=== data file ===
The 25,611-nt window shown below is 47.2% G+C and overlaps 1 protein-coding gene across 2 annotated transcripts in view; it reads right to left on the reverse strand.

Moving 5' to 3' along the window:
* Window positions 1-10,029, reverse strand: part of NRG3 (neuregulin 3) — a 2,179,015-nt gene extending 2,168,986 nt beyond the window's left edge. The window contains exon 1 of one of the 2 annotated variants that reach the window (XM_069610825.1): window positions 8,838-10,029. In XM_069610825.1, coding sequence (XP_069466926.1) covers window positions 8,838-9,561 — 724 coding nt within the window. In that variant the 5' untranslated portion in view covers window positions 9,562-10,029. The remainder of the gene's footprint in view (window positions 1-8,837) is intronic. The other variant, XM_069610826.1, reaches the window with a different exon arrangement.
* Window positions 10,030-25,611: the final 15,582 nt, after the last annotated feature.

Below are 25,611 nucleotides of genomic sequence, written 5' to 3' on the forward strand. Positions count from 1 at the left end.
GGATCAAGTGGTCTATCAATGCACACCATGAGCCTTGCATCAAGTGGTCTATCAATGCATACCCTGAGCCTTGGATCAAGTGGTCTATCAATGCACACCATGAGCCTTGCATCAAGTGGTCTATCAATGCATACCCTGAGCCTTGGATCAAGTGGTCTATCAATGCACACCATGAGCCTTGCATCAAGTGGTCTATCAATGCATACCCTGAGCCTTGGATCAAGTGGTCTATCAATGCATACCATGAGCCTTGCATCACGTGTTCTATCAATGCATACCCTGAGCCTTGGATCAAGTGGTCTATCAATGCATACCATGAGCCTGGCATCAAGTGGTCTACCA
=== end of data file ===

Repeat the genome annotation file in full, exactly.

The 25,611-nt window shown below is 47.2% G+C and overlaps 1 protein-coding gene across 2 annotated transcripts in view; it reads right to left on the reverse strand.

Moving 5' to 3' along the window:
* Window positions 1-10,029, reverse strand: part of NRG3 (neuregulin 3) — a 2,179,015-nt gene extending 2,168,986 nt beyond the window's left edge. The window contains exon 1 of one of the 2 annotated variants that reach the window (XM_069610825.1): window positions 8,838-10,029. In XM_069610825.1, coding sequence (XP_069466926.1) covers window positions 8,838-9,561 — 724 coding nt within the window. In that variant the 5' untranslated portion in view covers window positions 9,562-10,029. The remainder of the gene's footprint in view (window positions 1-8,837) is intronic. The other variant, XM_069610826.1, reaches the window with a different exon arrangement.
* Window positions 10,030-25,611: the final 15,582 nt, after the last annotated feature.

Below are 25,611 nucleotides of genomic sequence, written 5' to 3' on the forward strand. Positions count from 1 at the left end.
GGATCAAGTGGTCTATCAATGCACACCATGAGCCTTGCATCAAGTGGTCTATCAATGCATACCCTGAGCCTTGGATCAAGTGGTCTATCAATGCACACCATGAGCCTTGCATCAAGTGGTCTATCAATGCATACCCTGAGCCTTGGATCAAGTGGTCTATCAATGCACACCATGAGCCTTGCATCAAGTGGTCTATCAATGCATACCCTGAGCCTTGGATCAAGTGGTCTATCAATGCATACCATGAGCCTTGCATCACGTGTTCTATCAATGCATACCCTGAGCCTTGGATCAAGTGGTCTATCAATGCATACCATGAGCCTGGCATCAAGTGGTCTACCA